The Art of Really Good Questions

Published: 27 January 2020
Jeff Stehr pauses for a photo in his new Germantown, Maryland office. Photo is courtesy of Stehr.

A journeyman scientist recalls his stops along the way at sodium-22, improv, airborne instruments, and NASA satellites

Unlike most of us, scientist and science leader Jeff Stehr can remember the first joke he ever made up―a pun that he says drove a double-class of his fourth-grade classmates wild.

Humor (and its uses) have threaded through his life since then, from studies in physics and atmospheric science to stints at the University of Maryland, NASA, and consultants Booz Allen Hamilton. And don’t forget Stehr’s spare-time improv gig from 2008 to 2015 at The Comedy Spot in Arlington, Virginia.

Improv, he says, “has served me extraordinarily well in everything I’ve done.”

That wide net of experience  led Stehr in November 2019 to become the newest program manager for the Atmospheric System Research program (ASR) at the U.S. Department of Energy.

ASR supports research into the atmospheric processes that determine how much solar radiation reaches the Earth and how the planet’s hydrological cycle works.

Part of that means improving the predictive acuity of Earth system models and the stubborn uncertainties within them. And part of that means improving our understanding of precipitation, clouds, radiative transfer, and aerosols―the tiny liquid or solid particles in the air that play a role in cloud formation and radiative scattering.

Down the hallway from Stehr at ASR’s Germantown, Maryland, offices is the other program manager, five-year veteran Shaima Nasiri, an atmospheric scientist who in her days at Texas A&M University specialized in cloud and aerosol remote sensing.

In 2005, Stehr posed in Beijing, China, while taking part in a nearby NASA-sponsored field campaign called East Asian Studies of Tropospheric Aerosols: An International Regional Experiment (EAST-AIRE). A year earlier, he had married. His wife is renowned risk modeler Lynette Stehr. Photo is courtesy of Stehr.

Her new colleague brings a lot to the ASR table, she says, including “enthusiasm, a background in aerosol measurements, an understanding of the federal landscape, and some real organizational and communication skills.”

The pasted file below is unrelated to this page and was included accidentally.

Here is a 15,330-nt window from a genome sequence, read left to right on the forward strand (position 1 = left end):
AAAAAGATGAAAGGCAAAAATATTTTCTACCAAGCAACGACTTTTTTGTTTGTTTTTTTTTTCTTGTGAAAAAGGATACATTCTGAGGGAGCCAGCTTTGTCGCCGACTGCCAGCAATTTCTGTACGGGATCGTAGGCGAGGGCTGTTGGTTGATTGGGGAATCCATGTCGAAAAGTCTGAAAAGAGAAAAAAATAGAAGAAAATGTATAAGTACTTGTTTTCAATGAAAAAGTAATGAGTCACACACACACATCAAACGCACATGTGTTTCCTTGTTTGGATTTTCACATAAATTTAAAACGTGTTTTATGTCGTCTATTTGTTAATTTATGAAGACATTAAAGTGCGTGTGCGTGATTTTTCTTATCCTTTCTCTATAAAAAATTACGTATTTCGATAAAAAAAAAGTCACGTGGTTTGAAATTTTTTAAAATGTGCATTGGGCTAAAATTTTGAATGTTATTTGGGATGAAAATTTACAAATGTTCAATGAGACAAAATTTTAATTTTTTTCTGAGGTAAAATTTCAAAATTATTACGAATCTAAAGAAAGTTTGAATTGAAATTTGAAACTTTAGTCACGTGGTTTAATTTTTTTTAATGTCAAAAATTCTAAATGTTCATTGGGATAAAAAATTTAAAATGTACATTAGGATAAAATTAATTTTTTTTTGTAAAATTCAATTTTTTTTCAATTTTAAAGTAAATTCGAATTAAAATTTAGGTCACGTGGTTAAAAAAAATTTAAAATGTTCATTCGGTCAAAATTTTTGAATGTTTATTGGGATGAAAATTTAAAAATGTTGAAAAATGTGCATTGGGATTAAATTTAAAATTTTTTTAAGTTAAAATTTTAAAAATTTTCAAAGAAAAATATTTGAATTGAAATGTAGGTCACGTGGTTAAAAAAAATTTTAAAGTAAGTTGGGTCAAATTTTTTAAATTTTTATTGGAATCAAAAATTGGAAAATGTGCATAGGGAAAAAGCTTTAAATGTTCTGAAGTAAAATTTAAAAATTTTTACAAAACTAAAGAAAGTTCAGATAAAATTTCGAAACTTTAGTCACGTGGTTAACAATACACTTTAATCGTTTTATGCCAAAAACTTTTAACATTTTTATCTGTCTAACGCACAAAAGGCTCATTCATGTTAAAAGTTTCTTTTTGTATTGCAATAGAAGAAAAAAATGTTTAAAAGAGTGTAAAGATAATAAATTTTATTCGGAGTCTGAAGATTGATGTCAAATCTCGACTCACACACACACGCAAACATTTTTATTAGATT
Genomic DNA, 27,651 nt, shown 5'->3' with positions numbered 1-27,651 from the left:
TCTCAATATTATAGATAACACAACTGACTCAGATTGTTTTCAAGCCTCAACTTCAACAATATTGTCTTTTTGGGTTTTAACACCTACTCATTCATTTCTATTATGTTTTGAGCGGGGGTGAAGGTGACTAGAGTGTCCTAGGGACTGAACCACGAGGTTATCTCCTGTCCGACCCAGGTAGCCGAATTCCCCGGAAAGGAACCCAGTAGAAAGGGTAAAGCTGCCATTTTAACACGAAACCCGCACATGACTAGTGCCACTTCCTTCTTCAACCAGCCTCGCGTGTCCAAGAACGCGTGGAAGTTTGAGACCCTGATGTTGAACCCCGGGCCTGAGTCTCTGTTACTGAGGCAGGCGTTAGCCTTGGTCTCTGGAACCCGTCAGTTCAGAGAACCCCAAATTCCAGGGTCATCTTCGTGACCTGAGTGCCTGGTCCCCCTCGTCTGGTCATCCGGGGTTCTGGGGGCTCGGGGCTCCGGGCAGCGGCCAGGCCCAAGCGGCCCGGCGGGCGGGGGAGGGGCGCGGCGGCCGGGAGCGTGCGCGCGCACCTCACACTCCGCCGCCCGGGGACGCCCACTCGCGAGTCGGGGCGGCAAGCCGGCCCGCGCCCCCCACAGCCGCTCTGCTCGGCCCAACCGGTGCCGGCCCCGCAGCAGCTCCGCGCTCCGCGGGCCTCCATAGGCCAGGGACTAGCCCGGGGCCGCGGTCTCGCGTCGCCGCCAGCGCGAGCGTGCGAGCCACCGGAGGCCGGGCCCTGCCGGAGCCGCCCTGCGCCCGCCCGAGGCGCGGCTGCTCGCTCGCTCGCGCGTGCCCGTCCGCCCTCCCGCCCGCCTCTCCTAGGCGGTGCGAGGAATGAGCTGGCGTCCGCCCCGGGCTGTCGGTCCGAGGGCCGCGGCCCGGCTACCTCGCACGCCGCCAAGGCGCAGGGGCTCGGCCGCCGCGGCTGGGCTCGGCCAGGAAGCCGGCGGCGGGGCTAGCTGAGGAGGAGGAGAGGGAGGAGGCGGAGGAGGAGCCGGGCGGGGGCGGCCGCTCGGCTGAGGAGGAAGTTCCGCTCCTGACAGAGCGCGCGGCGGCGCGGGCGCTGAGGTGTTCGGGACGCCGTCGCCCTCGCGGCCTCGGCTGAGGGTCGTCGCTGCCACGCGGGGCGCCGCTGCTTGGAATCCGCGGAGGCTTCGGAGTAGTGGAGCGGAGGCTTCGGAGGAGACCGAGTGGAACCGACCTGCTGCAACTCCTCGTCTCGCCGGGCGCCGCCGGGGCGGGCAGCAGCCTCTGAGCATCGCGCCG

Just in time, too. Stehr arrived at ASR the same month the program put out a call for 2020 research grant applications.

“Over the Moon’

Stehr got a phone call and email offering him the ASR job in August 2019.

“I was simply over the moon,” he says. “I said: ‘Absolutely. I will accept. I saw this as more than a job opening. It was a calling.’ ”

Stehr says his new role puts him at the center of “the atmospheric science and climate that are really going to start driving decisions whether we want it or not.”

Driving his own decision to be a scientist required, in part, a stinkbug or two.

Stehr’s father Fred, now 87, is a retired professor of entomology at Michigan State University, where he is regarded as a world authority on immature insects.

Stehr the son relates that “one of my earliest memories of science were of my father sticking a stinkbug in my face and saying, ‘Do you know what this is?’ “

Same with the large wood boring beetle that lunched on a finger the younger Stehr put in harm’s way. And the giant butterfly specimen with wings the size of a bat’s that wowed his classmates when his father visited the grade school.

Pausing at Positronium

By the time Stehr was ready for college (the University of Michigan, B.S. 1989), it was not biology that captivated him. “Too much memorization,” he says.

Stehr poses with his mother, Mary Ann Stehr, on the day he received his PhD from the University of Minnesota. He is wearing the same academic gown his father wore to his own PhD ceremony in 1958. Photo is courtesy of Stehr.

And it wasn’t the electrical engineering that he started out in, with the thought he would design computers one day. That first class in circuits was enough to drive him to another major.

Stehr’s choice for a degree track turned out to be physics―in particular, atomic and molecular physics. He spent a lot of time in what was then the Ford Nuclear Reactor on campus as part of a group working on positronium, an exotic two-particle atom that in its longest of two life spans decays in 142 nanoseconds.

His undergraduate thesis identified sodium-22 as a better source of positrons for what Stehr calls “the simplest atom in the world.”

He entered the University of Minnesota (PhD, 1995) for doctoral work in high-energy physics, but felt glum after a seminar on something called the isospin of the omega-minus particle.

Luckily, a seminar series for new PhD students featured a talk on ozone by Konrad Mauersberger, the professor who would eventually be his advisor on a dissertation that explored oxygen isotopes in ozone.